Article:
A is for Asexuality

by Lee Tadd 7 days ago in lgbtq

That's right - I'm talking about sex again

A is for Asexuality
Photo by Dainis Graveris on Unsplash

September is actually asexual awareness month! I've not done anything for it so far, so I wanted to write something to share with you to raise awareness. Today I thought I should address some common myths about asexuality.

Myth 1: Asexuals do not feel romantic attraction so do not enter into romantic relationships.

Fact: You are actually thinking of the term “aromantic”. Sexual and romantic attraction are just two forms of attraction, and you do not need to feel one to experience the other. Many asexual people enter into romantic relationships without being sexually attracted to their partner, and many aromantics enter into sexual relationships without experiencing romantic attraction.

Myth 2: Asexual people do not have sex or have a libido

Fact: Libido, sexual desire, and sexual attraction are 3 separate concepts.

Libido. Also known as your sex drive, this is about wanting to have sex and experience sexual pleasure and sexual release. For some people, it’s a little like wanting to scratch an itch.

Sexual desire. This is the desire to have sex, whether it’s for pleasure, a personal connection, conception, or something else.

Sexual attraction. This involves finding someone sexually appealing and wanting to have sex with them.

Asexuality is the lack of sexual attraction, therefore asexuals can have a libido and can also experience sexual desire – as a result they may masturbate or have sex.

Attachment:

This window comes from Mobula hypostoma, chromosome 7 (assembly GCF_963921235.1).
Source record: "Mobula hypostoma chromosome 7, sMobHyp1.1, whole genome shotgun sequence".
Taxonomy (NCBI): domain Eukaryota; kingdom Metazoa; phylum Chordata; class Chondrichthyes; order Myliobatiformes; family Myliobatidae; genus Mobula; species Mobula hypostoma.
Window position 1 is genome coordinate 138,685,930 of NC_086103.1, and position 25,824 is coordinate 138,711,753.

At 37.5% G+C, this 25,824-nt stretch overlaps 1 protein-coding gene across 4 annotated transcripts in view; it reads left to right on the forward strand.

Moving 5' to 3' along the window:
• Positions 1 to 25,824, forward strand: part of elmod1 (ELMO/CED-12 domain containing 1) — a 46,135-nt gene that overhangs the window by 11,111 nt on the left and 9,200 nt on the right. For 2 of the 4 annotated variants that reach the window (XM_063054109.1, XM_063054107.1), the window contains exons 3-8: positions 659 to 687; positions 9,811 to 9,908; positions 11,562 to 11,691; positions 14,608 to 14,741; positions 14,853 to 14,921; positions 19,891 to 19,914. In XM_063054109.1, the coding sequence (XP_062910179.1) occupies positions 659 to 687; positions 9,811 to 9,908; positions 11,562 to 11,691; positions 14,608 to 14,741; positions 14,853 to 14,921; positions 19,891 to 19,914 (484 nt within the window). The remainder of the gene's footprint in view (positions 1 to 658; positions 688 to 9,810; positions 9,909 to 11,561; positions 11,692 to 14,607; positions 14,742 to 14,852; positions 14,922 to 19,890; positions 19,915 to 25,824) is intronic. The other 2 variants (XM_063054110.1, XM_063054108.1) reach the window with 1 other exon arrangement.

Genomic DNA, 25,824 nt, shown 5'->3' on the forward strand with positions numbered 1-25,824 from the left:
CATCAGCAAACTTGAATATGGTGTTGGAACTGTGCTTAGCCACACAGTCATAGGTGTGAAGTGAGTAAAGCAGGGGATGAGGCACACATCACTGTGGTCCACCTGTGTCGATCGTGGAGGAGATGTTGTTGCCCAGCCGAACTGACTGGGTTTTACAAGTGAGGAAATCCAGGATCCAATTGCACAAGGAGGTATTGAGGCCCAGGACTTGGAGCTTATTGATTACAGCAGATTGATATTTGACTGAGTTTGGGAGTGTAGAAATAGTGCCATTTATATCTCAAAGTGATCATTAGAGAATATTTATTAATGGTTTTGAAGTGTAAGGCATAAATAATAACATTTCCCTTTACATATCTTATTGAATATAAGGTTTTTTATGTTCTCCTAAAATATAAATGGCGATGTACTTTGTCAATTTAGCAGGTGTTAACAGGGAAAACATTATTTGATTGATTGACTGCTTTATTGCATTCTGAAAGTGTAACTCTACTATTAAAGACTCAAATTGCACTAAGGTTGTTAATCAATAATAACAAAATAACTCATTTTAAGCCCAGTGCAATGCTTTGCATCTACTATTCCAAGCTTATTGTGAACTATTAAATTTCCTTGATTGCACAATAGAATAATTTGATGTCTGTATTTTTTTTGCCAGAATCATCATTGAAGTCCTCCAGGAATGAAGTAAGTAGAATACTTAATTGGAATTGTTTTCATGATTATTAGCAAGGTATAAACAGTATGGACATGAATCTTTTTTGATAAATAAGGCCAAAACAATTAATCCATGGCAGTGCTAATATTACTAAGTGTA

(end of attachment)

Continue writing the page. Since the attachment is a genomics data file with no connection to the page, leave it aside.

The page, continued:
Myth 3: Asexuality is caused by either a medical issue or trauma

Fact: Whilst trauma and health issues can impact sexuality, libido, and sexual desire, this is not the case for the vast majority of asexuals. Being asexual is not a concern in and of itself, just like any other sexuality.

Myth 4: Asexuality is the same as celibacy or abstinence

Fact: Abstinence is about choosing to abstain from sex, and is usually temporary. Celibacy is about choosing to abstain from sex and sometimes marriage, and is usually a lifelong commitment. They both are active choices that an individual may make, and being asexual is not a choice. As mentioned above, asexuals may also choose to have sex, and may even get married.

Myth 5: All asexuals do not experience sexual attraction.

Fact: Asexuality is a spectrum, as is sexuality in general. There are people who define themselves as “grey asexual” or “demisexual" amongst other labels. This can often mean that the individual can only experience sexual attraction in certain scenarios, or very rarely. Each asexual identity is personal to the individual, which is true of every sexuality, and there are identities that experience sexual attraction and can fall under the asexual spectrum.

Myth 6: Sexual and romantic attraction are the only types of attraction.

Fact: Here is a list of different types of attraction that I know of, but of course there may be more:

Aesthetic attraction: being attracted to someone based on how they look

Sensual or physical attraction: wanting to touch, hold, or cuddle someone

Platonic attraction: wanting to be friends with someone

Emotional attraction: wanting an emotional connection with someone

It is important to remember that asexuality is different for each person, and can include people who are sex-repulsed, asexual, and aromatic, as well as people in long term relationships with someone they have sex with. Your libido, sexual desire, and sexual attraction may fluctuate over time, and you may have periods where a label other than asexuality fits you best. It is totally okay to fall anywhere on the asexual spectrum, and to change your label as often as needed, as the most important thing is to feel comfortable with how you express yourself and your own sexuality.

lgbtq
Lee Tadd
Lee Tadd
Read next: 'Chocolate Kisses'
Lee Tadd

my pronouns are he/him.

See all posts by Lee Tadd